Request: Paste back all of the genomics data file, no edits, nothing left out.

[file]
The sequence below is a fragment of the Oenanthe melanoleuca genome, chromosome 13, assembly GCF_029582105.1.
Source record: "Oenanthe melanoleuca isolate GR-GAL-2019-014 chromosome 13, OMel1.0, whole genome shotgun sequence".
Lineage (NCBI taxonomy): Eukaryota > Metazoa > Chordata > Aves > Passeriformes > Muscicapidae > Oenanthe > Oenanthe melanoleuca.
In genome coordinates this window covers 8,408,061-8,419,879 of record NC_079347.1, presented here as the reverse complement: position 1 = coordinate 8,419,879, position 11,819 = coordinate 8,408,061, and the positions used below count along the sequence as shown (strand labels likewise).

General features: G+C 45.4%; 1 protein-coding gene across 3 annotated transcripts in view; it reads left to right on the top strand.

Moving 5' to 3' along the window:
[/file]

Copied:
The sequence below is a fragment of the Oenanthe melanoleuca genome, chromosome 13, assembly GCF_029582105.1.
Source record: "Oenanthe melanoleuca isolate GR-GAL-2019-014 chromosome 13, OMel1.0, whole genome shotgun sequence".
Lineage (NCBI taxonomy): Eukaryota > Metazoa > Chordata > Aves > Passeriformes > Muscicapidae > Oenanthe > Oenanthe melanoleuca.
In genome coordinates this window covers 8,408,061-8,419,879 of record NC_079347.1, presented here as the reverse complement: position 1 = coordinate 8,419,879, position 11,819 = coordinate 8,408,061, and the positions used below count along the sequence as shown (strand labels likewise).

General features: G+C 45.4%; 1 protein-coding gene across 3 annotated transcripts in view; it reads left to right on the top strand.

Moving 5' to 3' along the window: